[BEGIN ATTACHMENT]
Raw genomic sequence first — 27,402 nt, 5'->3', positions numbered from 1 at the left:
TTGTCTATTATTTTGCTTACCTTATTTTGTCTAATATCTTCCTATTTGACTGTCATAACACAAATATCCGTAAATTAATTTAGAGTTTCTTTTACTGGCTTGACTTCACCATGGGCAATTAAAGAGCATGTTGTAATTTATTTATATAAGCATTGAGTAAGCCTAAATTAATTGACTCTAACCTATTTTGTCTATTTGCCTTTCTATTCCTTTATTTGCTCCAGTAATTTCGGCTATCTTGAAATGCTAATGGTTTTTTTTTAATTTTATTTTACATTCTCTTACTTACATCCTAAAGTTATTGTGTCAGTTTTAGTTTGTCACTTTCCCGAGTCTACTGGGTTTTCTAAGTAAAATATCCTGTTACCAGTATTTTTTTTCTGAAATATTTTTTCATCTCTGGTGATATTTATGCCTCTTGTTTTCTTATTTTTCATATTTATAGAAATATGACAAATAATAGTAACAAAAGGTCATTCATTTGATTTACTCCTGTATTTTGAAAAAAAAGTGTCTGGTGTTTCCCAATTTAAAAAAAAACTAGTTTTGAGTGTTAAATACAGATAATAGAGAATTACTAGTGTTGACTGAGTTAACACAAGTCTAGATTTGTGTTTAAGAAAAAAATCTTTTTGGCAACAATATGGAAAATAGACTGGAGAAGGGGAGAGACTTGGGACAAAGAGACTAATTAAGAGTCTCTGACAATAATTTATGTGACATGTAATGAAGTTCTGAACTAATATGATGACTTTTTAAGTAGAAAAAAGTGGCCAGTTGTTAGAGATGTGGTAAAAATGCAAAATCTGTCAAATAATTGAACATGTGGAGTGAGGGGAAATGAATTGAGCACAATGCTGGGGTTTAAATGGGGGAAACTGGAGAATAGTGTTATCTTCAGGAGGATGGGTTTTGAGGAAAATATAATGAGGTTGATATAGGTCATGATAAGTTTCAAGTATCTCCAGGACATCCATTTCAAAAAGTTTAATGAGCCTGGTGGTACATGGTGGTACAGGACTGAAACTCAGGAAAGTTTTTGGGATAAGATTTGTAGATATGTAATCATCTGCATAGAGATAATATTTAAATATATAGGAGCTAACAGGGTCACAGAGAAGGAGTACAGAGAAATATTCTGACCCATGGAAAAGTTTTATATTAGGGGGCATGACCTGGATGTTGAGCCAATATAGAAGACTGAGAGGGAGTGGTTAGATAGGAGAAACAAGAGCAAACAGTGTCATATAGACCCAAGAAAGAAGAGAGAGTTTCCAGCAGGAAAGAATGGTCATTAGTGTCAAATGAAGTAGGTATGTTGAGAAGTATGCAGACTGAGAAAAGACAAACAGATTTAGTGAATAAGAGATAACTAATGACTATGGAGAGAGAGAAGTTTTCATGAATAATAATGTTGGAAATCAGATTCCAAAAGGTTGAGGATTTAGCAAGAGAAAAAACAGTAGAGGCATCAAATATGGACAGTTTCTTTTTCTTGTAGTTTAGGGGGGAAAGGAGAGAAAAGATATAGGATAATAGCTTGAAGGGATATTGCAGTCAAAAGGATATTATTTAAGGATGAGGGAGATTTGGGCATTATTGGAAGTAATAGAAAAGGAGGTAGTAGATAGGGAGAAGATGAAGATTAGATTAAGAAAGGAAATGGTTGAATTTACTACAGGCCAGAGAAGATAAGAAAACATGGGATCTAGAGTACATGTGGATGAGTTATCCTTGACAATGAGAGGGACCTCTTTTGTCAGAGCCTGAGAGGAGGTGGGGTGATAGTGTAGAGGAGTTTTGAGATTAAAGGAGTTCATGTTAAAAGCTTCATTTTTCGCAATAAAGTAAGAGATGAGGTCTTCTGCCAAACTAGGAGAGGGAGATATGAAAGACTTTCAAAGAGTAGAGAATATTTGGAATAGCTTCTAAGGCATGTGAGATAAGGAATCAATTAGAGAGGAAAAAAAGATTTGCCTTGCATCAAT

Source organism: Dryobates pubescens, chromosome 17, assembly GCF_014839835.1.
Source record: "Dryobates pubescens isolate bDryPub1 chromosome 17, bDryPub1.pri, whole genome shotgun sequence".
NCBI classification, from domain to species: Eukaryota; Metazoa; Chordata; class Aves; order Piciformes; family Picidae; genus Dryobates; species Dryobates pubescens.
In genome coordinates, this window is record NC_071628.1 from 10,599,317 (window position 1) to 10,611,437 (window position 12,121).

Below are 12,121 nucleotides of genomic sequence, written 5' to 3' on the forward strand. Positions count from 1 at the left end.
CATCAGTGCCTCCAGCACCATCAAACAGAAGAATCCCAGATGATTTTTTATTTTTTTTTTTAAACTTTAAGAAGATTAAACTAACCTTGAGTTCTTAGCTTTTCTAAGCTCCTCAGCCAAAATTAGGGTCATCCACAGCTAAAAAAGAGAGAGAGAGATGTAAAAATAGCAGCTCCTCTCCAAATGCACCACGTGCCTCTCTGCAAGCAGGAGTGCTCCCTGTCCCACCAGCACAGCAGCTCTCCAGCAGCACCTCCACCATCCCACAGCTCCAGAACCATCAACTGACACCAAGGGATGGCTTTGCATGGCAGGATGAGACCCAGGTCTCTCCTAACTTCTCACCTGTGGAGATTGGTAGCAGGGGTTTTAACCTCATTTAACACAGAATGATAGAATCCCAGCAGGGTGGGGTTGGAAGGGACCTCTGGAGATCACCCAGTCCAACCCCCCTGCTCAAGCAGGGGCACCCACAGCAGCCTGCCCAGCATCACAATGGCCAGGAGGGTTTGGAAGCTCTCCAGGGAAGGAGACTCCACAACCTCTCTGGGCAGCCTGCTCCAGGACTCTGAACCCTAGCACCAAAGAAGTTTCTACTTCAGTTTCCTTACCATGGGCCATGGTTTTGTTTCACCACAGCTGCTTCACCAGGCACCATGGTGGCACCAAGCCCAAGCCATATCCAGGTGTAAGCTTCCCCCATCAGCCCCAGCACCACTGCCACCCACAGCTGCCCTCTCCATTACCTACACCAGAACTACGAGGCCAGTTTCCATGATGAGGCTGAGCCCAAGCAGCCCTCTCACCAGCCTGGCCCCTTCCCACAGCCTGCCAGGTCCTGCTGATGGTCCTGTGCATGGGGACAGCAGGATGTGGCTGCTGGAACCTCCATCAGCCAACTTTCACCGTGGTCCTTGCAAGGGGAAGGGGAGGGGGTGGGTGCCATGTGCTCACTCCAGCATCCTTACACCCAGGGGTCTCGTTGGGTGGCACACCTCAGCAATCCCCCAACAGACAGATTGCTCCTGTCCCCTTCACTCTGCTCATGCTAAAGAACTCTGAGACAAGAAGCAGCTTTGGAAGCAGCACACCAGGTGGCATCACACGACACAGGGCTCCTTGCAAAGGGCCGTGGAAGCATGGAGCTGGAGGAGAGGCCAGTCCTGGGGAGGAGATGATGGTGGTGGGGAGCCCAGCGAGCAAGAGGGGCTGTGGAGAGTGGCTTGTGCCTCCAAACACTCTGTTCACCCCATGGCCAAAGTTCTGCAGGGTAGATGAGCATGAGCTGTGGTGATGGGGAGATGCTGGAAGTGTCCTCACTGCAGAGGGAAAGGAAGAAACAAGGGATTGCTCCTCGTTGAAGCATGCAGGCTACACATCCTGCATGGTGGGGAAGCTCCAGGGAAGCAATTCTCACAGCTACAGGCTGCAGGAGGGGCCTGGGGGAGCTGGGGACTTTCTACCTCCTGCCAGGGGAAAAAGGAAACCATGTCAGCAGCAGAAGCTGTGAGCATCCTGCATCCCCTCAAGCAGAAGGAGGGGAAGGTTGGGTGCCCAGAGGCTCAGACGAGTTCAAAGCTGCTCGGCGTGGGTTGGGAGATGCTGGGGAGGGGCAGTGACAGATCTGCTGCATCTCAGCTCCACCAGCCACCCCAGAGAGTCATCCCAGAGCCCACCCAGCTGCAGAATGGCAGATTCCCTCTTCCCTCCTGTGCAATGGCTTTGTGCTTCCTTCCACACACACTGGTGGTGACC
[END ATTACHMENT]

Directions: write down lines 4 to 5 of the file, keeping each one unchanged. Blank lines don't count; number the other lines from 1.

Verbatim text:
Source record: "Dryobates pubescens isolate bDryPub1 chromosome 17, bDryPub1.pri, whole genome shotgun sequence".
NCBI classification, from domain to species: Eukaryota; Metazoa; Chordata; class Aves; order Piciformes; family Picidae; genus Dryobates; species Dryobates pubescens.